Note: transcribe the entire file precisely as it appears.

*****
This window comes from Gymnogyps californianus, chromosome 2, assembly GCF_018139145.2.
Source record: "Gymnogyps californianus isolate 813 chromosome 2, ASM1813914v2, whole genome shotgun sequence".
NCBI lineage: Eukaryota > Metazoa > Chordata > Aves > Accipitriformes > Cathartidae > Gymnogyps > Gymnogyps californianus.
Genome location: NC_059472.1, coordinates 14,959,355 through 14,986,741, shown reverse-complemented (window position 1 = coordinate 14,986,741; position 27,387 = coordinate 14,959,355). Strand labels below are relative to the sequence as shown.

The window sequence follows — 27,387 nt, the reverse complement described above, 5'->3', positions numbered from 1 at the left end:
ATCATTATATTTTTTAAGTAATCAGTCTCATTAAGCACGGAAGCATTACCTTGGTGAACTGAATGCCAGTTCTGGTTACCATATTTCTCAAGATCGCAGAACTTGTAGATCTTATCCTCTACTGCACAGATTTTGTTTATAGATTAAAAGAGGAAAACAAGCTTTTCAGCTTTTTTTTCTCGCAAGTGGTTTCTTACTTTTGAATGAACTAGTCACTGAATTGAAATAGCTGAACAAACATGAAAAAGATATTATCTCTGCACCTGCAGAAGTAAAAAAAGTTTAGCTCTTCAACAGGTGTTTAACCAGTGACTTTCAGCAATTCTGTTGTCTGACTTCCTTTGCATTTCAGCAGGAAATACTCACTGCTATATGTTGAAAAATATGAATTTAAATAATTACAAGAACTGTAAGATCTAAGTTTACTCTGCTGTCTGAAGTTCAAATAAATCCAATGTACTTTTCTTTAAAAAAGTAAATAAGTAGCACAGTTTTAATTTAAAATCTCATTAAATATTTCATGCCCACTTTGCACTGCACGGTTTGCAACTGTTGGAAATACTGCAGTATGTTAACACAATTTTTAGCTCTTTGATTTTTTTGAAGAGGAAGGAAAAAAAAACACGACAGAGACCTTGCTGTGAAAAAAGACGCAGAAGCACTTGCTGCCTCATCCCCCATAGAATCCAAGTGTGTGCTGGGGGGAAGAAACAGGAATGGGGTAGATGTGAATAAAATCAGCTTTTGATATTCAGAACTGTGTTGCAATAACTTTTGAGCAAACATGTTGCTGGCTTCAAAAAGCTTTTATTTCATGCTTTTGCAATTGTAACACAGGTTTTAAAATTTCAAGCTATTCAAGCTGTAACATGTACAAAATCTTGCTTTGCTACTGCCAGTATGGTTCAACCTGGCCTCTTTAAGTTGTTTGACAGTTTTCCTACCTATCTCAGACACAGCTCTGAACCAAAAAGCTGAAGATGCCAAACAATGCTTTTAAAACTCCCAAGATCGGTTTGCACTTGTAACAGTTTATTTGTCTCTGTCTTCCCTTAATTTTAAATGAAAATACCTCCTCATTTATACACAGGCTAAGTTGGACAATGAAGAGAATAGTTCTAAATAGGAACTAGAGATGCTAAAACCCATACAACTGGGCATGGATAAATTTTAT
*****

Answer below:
This window comes from Gymnogyps californianus, chromosome 2, assembly GCF_018139145.2.
Source record: "Gymnogyps californianus isolate 813 chromosome 2, ASM1813914v2, whole genome shotgun sequence".
NCBI lineage: Eukaryota > Metazoa > Chordata > Aves > Accipitriformes > Cathartidae > Gymnogyps > Gymnogyps californianus.
Genome location: NC_059472.1, coordinates 14,959,355 through 14,986,741, shown reverse-complemented (window position 1 = coordinate 14,986,741; position 27,387 = coordinate 14,959,355). Strand labels below are relative to the sequence as shown.

The window sequence follows — 27,387 nt, the reverse complement described above, 5'->3', positions numbered from 1 at the left end:
ATCATTATATTTTTTAAGTAATCAGTCTCATTAAGCACGGAAGCATTACCTTGGTGAACTGAATGCCAGTTCTGGTTACCATATTTCTCAAGATCGCAGAACTTGTAGATCTTATCCTCTACTGCACAGATTTTGTTTATAGATTAAAAGAGGAAAACAAGCTTTTCAGCTTTTTTTTCTCGCAAGTGGTTTCTTACTTTTGAATGAACTAGTCACTGAATTGAAATAGCTGAACAAACATGAAAAAGATATTATCTCTGCACCTGCAGAAGTAAAAAAAGTTTAGCTCTTCAACAGGTGTTTAACCAGTGACTTTCAGCAATTCTGTTGTCTGACTTCCTTTGCATTTCAGCAGGAAATACTCACTGCTATATGTTGAAAAATATGAATTTAAATAATTACAAGAACTGTAAGATCTAAGTTTACTCTGCTGTCTGAAGTTCAAATAAATCCAATGTACTTTTCTTTAAAAAAGTAAATAAGTAGCACAGTTTTAATTTAAAATCTCATTAAATATTTCATGCCCACTTTGCACTGCACGGTTTGCAACTGTTGGAAATACTGCAGTATGTTAACACAATTTTTAGCTCTTTGATTTTTTTGAAGAGGAAGGAAAAAAAAACACGACAGAGACCTTGCTGTGAAAAAAGACGCAGAAGCACTTGCTGCCTCATCCCCCATAGAATCCAAGTGTGTGCTGGGGGGAAGAAACAGGAATGGGGTAGATGTGAATAAAATCAGCTTTTGATATTCAGAACTGTGTTGCAATAACTTTTGAGCAAACATGTTGCTGGCTTCAAAAAGCTTTTATTTCATGCTTTTGCAATTGTAACACAGGTTTTAAAATTTCAAGCTATTCAAGCTGTAACATGTACAAAATCTTGCTTTGCTACTGCCAGTATGGTTCAACCTGGCCTCTTTAAGTTGTTTGACAGTTTTCCTACCTATCTCAGACACAGCTCTGAACCAAAAAGCTGAAGATGCCAAACAATGCTTTTAAAACTCCCAAGATCGGTTTGCACTTGTAACAGTTTATTTGTCTCTGTCTTCCCTTAATTTTAAATGAAAATACCTCCTCATTTATACACAGGCTAAGTTGGACAATGAAGAGAATAGTTCTAAATAGGAACTAGAGATGCTAAAACCCATACAACTGGGCATGGATAAATTTTAT